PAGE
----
Conflict Resolution, Graduate Certificate
Training Professionals in Conflict Resolution
Students can choose between four 12-credit concentrations or two 18-credit dual-specializations and may participate in a field internship in the district court system. The Certificate programs (with the exception of the dual-specialization options) can be completed in one year (two semesters) of part-time study. Dual-specialization options can be completed in one year of full-time study or three semesters of part-time study.
The mediation certificate options involve more than 40 hours of classroom training and more than 30 hours of District Court mediation, mentoring, and evaluation, meeting all the requirements of the Guidelines for Implementation of Qualification Standards for Neutrals, adopted January 24, 2004, pursuant to Rule 8 of the Massachusetts Supreme Judicial Court Uniform Rules on Dispute Resolution. Students who successfully complete one of the mediation certificate options will receive a Certificate of Completion showing completion of the training and mentoring components of mediator qualifications according to those guidelines and M.G.L. Chapter 233 section 23 (Confidentiality Statute).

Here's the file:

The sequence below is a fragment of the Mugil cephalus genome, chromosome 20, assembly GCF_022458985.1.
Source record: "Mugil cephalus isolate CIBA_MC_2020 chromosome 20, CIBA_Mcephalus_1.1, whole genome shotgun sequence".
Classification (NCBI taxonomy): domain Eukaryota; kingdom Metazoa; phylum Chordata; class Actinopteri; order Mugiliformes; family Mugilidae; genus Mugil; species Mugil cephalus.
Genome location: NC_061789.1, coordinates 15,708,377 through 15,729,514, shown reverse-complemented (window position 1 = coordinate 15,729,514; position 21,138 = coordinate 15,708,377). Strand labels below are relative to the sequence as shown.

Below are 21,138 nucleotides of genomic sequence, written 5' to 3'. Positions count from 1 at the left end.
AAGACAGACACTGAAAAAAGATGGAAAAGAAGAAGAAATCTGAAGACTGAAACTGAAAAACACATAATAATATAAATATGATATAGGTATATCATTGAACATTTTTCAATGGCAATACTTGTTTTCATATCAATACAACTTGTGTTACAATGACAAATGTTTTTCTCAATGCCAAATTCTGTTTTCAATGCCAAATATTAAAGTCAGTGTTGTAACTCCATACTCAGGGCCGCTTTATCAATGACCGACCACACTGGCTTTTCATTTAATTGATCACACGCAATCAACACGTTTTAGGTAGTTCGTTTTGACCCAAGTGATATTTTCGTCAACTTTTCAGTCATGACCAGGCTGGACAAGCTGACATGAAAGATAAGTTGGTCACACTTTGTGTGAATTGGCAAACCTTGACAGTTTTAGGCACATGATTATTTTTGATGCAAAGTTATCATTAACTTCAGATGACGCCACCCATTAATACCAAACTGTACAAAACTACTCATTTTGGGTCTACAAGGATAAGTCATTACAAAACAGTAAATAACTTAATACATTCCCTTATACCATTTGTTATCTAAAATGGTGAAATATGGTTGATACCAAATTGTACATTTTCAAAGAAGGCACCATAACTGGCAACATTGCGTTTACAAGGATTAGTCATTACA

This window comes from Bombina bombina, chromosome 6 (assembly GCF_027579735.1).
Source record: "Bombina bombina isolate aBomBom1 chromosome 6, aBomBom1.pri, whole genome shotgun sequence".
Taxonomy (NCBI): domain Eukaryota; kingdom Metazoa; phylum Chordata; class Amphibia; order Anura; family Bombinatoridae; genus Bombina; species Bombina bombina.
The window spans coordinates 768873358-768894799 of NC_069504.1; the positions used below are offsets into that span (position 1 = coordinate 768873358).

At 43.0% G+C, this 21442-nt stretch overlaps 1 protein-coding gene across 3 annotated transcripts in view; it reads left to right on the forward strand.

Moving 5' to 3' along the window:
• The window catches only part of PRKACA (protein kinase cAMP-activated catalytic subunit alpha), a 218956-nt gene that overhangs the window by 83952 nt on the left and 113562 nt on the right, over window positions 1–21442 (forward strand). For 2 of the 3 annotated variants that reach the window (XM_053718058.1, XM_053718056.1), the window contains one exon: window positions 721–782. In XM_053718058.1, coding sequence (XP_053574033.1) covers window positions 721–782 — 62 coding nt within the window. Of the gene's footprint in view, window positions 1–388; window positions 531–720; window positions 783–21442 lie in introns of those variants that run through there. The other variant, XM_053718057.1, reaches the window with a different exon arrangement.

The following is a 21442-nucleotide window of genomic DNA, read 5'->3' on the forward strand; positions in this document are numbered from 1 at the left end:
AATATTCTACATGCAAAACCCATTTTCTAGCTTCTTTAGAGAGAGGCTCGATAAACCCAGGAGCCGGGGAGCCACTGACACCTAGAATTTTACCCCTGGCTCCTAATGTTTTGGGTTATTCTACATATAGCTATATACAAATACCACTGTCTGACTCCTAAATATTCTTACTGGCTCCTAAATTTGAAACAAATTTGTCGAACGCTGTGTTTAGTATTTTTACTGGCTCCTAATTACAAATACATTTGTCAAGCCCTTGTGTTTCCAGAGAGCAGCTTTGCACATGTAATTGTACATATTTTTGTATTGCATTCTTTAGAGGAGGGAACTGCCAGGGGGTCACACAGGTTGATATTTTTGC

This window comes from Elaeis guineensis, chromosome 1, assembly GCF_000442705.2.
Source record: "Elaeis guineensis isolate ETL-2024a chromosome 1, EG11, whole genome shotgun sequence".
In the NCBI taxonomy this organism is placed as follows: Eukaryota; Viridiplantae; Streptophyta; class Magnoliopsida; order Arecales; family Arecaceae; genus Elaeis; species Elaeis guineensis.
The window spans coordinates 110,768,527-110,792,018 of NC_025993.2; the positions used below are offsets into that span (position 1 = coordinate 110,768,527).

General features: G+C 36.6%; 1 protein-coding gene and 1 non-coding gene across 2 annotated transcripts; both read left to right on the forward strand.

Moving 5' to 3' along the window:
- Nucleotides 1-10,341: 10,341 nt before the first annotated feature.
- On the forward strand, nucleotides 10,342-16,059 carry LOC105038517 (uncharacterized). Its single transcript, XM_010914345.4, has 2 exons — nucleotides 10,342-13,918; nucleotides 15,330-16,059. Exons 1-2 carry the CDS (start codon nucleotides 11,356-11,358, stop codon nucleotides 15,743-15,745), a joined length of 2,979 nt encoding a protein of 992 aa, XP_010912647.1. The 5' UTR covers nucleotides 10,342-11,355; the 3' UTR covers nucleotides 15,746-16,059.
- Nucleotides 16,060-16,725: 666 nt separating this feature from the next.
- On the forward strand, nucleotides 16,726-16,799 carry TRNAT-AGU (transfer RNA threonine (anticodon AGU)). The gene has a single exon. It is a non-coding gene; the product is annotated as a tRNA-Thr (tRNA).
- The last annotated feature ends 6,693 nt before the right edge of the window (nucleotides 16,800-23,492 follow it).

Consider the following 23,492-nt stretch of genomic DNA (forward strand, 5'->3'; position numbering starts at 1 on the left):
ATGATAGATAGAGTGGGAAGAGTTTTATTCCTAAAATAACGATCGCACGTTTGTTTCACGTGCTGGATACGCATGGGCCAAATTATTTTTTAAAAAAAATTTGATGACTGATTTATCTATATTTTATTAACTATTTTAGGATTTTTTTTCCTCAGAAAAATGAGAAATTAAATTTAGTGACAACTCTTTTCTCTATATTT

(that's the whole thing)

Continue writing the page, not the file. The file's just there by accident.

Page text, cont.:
Graduates of the program put their skills to use in a broad range of fields including public and private sector, management, education, law, environment, health care, labor relations, law enforcement, the ministry and human services.
- Gain a thorough grounding in the theory of conflict and its resolution. Explore the social, psychological, political, structural, and cultural factors which give rise to conflict and shape its course.
- Understand the effects of different types of conflict on people and the relationships among them.
- Develop skills in the practice, design, and evaluation of a variety of conflict management and resolution applications relevant to a broad range of contexts and group sizes. These skills include nonviolent, collaborative resolution methods, such as mediation, facilitation, negotiation, dialogue, organizational change and consensual decision making.